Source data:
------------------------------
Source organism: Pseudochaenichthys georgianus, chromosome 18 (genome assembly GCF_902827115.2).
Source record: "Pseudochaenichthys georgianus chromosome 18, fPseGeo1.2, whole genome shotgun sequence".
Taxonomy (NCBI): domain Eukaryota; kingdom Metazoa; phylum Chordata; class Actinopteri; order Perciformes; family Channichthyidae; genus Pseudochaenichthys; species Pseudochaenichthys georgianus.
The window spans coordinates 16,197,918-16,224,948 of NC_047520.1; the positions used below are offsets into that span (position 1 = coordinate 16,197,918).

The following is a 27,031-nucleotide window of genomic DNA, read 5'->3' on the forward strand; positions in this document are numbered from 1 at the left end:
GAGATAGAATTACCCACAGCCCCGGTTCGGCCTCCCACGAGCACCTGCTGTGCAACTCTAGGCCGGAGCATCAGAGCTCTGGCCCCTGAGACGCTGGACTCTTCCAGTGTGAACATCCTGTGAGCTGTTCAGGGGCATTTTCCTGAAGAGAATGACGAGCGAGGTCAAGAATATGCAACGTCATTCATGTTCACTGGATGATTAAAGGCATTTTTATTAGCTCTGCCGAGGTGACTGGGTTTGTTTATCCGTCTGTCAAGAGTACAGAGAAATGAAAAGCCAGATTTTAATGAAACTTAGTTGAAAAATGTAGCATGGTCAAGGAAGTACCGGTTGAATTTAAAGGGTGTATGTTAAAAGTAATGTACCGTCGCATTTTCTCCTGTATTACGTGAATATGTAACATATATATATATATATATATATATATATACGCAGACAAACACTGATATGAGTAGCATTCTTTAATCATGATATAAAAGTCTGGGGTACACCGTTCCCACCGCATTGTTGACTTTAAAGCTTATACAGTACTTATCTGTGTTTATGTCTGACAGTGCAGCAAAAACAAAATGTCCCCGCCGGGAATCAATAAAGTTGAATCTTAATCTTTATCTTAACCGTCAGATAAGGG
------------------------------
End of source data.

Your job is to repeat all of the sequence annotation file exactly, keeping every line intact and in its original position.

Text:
Source organism: Pseudochaenichthys georgianus, chromosome 18 (genome assembly GCF_902827115.2).
Source record: "Pseudochaenichthys georgianus chromosome 18, fPseGeo1.2, whole genome shotgun sequence".
Taxonomy (NCBI): domain Eukaryota; kingdom Metazoa; phylum Chordata; class Actinopteri; order Perciformes; family Channichthyidae; genus Pseudochaenichthys; species Pseudochaenichthys georgianus.
The window spans coordinates 16,197,918-16,224,948 of NC_047520.1; the positions used below are offsets into that span (position 1 = coordinate 16,197,918).

The following is a 27,031-nucleotide window of genomic DNA, read 5'->3' on the forward strand; positions in this document are numbered from 1 at the left end:
GAGATAGAATTACCCACAGCCCCGGTTCGGCCTCCCACGAGCACCTGCTGTGCAACTCTAGGCCGGAGCATCAGAGCTCTGGCCCCTGAGACGCTGGACTCTTCCAGTGTGAACATCCTGTGAGCTGTTCAGGGGCATTTTCCTGAAGAGAATGACGAGCGAGGTCAAGAATATGCAACGTCATTCATGTTCACTGGATGATTAAAGGCATTTTTATTAGCTCTGCCGAGGTGACTGGGTTTGTTTATCCGTCTGTCAAGAGTACAGAGAAATGAAAAGCCAGATTTTAATGAAACTTAGTTGAAAAATGTAGCATGGTCAAGGAAGTACCGGTTGAATTTAAAGGGTGTATGTTAAAAGTAATGTACCGTCGCATTTTCTCCTGTATTACGTGAATATGTAACATATATATATATATATATATATATATATACGCAGACAAACACTGATATGAGTAGCATTCTTTAATCATGATATAAAAGTCTGGGGTACACCGTTCCCACCGCATTGTTGACTTTAAAGCTTATACAGTACTTATCTGTGTTTATGTCTGACAGTGCAGCAAAAACAAAATGTCCCCGCCGGGAATCAATAAAGTTGAATCTTAATCTTTATCTTAACCGTCAGATAAGGG